Green Machine also asserts that Chiuminatta's complaint can be fairly read to allege advertising injury by way of misappropriation of "style of doing business." Style of doing business has routinely been characterized as referring to a company's "comprehensive manner of operating its business." Hyman v. Nationwide Mut. Fire Ins. Co., 304 F.3d 1179, 1188 (11th Cir.2002) (citing Novell, Inc. v. Federal Ins. Co., 141 F.3d 983, 986 (10th Cir.1998) (collecting cases)). Green Machine contends that Chiuminatta's patented method for cutting concrete is its "manner of operating its business" and, therefore, its style of doing business.5
We have already rejected this overly broad view. In Frog, Switch, we explained that "style of doing business" is "a plan for interacting with consumers and getting their business." Id. at 749-50. Style of doing business, therefore, refers to a company's marketing approach, not its production or product. Chiuminatta's method of cutting concrete is like a "product."6 It is not a marketing strategy or a "plan for interacting with consumers and getting their business."7 Chiuminatta alleges not that Green Machine copied its marketing strategy or style of attracting customers, but that Green Machine copied its patented method for cutting concrete in order to sell its own saws, thereby inducing others to infringe on the patented method as well. These allegations do not state a claim for misappropriation of Chiuminatta's marketing style used to sell its concrete-cutting method, but rather for theft of the underlying method itself.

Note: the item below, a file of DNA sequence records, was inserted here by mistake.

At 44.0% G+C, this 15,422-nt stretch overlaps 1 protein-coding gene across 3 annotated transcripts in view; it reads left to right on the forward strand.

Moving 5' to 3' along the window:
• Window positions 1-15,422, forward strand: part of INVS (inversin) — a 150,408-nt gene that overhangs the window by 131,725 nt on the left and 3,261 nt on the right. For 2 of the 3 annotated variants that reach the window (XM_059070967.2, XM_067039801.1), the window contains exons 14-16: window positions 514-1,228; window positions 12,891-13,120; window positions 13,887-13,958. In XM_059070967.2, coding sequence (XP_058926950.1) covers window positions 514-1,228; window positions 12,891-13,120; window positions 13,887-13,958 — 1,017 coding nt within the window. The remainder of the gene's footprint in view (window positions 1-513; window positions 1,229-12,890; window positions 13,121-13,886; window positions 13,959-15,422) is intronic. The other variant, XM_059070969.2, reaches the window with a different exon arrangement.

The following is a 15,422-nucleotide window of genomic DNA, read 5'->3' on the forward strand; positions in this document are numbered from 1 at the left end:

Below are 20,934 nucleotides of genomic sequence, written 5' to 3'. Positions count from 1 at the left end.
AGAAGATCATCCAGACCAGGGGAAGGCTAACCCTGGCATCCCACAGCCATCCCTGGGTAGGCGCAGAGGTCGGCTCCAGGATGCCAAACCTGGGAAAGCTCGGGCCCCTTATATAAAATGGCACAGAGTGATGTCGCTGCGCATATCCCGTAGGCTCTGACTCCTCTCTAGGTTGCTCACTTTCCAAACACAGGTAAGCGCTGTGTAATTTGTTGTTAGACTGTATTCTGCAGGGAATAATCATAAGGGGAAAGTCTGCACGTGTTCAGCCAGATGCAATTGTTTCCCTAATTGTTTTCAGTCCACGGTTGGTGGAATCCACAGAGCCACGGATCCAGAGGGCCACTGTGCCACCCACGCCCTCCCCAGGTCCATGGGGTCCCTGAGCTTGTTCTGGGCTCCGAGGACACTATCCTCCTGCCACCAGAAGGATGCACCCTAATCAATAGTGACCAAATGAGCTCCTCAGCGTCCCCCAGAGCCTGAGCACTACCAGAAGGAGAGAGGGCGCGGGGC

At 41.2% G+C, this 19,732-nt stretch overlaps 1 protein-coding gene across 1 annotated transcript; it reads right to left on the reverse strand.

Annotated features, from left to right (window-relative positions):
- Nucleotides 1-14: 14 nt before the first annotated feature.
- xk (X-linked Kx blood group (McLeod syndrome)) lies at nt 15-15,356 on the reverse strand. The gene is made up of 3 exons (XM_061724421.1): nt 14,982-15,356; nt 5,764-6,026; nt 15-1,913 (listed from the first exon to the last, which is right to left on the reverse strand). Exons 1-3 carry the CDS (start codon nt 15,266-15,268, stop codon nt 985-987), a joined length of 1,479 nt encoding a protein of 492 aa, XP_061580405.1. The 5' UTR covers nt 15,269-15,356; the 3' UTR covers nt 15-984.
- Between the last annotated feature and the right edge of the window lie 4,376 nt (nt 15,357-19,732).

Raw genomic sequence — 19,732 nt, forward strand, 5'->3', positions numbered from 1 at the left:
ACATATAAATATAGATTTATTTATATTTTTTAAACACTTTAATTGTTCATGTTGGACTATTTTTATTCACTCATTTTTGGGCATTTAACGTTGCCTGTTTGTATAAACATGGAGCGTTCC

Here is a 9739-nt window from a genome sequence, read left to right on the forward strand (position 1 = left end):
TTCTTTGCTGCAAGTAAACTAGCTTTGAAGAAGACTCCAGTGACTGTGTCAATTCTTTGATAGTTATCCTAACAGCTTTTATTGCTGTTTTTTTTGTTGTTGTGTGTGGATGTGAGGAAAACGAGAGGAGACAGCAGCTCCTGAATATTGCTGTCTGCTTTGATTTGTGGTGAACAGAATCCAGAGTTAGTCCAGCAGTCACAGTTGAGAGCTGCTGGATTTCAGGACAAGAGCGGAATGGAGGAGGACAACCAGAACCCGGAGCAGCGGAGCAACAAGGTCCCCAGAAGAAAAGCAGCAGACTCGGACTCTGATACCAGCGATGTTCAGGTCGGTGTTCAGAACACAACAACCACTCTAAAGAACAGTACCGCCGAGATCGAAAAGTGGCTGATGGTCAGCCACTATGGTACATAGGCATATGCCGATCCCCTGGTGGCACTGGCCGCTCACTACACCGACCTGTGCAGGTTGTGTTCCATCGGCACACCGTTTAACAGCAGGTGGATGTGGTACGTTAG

Misappropriation of an advertising idea is the wrongful taking of an idea concerning the solicitation of business and customers. Misappropriation of a style of doing business is the wrongful taking of a company's plan for interacting with consumers and getting their business. There are no such allegations in the underlying action which forms the basis for Green Machine's request for coverage under its policy of insurance with Zurich American. Accordingly, the judgment of the District Court denying coverage will be affirmed.